House Judiciary Committee Chairman Bob Goodlatte (R-Va.) praised today’s Committee vote.

Chairman Goodlatte: “Our country’s burdensome and time-consuming regulatory process only adds to the American people’s frustration with the federal government. Bureaucratic red tape slows the permit approval process for infrastructure investment, and continues to be a barrier for many Americans who look to these jobs for stable employment.

“The RAPID Act would bring accountability and expediency to the permit approval process by setting hard deadlines, instituting oversight on those who control the process, and cracking down on costly and time-consuming lawsuits.

“This legislation will be an open door for the American people who are looking for work in challenging economic times. The RAPID Act is a concrete mechanism that would act as a job creator for Americans across the country, to the effect of 1.9 million jobs annually during construction of the projects, and hundreds of thousands of jobs every year following the completion of the projects.” 

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WASHINGTON, D.C. – House Judiciary Committee Chairman Bob Goodlatte (R-Va.) today issued the following statement on the Department of Homeland Security Office of the Inspector General’s report, which found that Deputy Secretary Alejandro Mayorkas allegedly exerted improper influence in the processing and approval of EB-5 immigration program benefits. The EB-5 program gives residency preference to aliens who agree to invest in the United States and create jobs for American workers.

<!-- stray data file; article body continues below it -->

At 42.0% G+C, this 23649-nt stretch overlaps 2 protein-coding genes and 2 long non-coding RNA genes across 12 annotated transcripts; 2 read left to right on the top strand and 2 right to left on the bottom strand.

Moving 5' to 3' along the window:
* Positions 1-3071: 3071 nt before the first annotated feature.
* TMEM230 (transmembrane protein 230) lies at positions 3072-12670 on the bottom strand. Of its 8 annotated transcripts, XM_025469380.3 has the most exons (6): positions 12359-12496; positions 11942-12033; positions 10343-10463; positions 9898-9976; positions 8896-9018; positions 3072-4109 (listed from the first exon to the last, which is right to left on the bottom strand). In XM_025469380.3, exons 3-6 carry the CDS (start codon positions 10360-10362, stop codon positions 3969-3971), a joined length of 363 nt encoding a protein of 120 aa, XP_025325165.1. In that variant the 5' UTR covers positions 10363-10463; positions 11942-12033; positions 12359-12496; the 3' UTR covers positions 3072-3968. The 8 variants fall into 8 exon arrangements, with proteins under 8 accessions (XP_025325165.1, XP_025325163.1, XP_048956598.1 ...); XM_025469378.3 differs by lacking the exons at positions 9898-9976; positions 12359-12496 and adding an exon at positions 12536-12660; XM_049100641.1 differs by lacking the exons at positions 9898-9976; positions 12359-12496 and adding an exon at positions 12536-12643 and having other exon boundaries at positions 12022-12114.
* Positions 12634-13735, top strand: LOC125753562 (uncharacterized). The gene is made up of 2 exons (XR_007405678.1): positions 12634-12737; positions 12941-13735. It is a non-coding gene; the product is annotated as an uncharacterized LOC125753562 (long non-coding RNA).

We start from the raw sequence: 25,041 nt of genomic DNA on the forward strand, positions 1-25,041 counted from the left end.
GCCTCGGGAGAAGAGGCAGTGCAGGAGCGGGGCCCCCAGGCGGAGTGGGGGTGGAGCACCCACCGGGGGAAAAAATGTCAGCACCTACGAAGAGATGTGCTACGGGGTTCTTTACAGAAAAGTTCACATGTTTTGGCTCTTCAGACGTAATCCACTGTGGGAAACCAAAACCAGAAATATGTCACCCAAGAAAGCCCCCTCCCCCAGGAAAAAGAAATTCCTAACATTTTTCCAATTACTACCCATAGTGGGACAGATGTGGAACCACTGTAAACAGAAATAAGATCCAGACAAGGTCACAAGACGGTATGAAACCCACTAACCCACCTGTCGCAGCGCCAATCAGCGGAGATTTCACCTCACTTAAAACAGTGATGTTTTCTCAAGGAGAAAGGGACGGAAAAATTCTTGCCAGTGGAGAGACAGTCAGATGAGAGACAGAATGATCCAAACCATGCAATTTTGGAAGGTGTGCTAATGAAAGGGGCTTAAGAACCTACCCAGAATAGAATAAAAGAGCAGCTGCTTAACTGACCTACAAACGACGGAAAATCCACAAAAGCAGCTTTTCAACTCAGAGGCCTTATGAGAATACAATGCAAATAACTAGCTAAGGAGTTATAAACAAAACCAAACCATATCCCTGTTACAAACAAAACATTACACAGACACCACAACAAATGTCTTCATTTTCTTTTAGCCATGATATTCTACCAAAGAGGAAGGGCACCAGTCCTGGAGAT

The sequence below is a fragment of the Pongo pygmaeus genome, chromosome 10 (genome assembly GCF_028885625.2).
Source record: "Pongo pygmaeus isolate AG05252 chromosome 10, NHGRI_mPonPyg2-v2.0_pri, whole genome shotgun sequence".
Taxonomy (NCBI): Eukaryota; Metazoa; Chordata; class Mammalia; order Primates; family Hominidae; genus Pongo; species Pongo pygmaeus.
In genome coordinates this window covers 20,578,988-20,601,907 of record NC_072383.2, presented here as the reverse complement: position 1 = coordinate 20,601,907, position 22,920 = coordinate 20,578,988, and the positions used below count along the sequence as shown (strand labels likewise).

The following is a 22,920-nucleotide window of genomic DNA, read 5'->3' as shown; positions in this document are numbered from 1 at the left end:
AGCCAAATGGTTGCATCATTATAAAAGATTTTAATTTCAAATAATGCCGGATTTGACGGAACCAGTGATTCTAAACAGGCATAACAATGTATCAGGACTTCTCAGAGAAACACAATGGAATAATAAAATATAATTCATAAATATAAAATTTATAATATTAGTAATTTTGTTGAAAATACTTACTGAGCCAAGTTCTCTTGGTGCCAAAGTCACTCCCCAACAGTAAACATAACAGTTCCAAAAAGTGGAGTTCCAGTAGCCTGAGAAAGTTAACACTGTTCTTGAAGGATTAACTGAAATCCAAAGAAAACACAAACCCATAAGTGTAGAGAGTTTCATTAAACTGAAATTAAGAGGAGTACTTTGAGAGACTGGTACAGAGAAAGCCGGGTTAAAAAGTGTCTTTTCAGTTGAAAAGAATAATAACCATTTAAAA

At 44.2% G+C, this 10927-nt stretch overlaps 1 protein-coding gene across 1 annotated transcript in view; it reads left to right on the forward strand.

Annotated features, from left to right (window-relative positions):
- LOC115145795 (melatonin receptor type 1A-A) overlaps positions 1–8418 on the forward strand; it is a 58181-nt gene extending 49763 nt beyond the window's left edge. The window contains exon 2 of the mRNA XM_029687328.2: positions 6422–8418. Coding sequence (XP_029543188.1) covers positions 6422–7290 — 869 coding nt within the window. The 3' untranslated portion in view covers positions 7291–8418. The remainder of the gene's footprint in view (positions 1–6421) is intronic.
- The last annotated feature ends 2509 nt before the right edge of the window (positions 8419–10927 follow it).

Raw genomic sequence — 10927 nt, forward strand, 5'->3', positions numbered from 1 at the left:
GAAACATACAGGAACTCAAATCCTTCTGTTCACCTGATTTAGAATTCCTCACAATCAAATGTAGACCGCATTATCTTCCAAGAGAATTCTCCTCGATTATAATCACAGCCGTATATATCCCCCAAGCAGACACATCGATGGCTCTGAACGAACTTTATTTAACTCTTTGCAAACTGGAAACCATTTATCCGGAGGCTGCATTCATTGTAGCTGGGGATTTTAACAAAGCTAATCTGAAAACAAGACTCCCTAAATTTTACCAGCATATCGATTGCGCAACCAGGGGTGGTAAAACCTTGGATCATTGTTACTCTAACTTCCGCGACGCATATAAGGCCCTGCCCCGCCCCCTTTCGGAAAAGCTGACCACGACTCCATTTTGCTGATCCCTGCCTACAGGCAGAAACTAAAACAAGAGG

Chairman Goodlatte: “It’s extremely troubling that one of the top leaders at the Department of Homeland Security seems to have used his power to show favoritism to wealthy and politically-connected individuals. Our government is supposed to work for all of the American people, not just a select few. Such an abuse of authority is inexcusable and creates a crisis of confidence in Deputy Director Mayorkas’ ability to lead the Department impartially. President Obama should take the appropriate steps to hold him accountable for his actions. The House Judiciary Committee, which oversees our nation’s immigration system, will continue its aggressive oversight of the Department of Homeland Security, including further investigating this matter and keeping a watchful eye on all of its employees to ensure they do not abuse their authority.”

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WASHINGTON, D.C. – Today, the House Judiciary Committee approved the Foreign Cultural Exchange Jurisdictional Immunity Clarification Act (H.R. 889) by a voice vote. 

Through a change in the Foreign Sovereign Immunities Act, this legislation bolsters the ability of U.S. museums and schools to borrow foreign government-owned artifacts and artwork from other cultures around the world.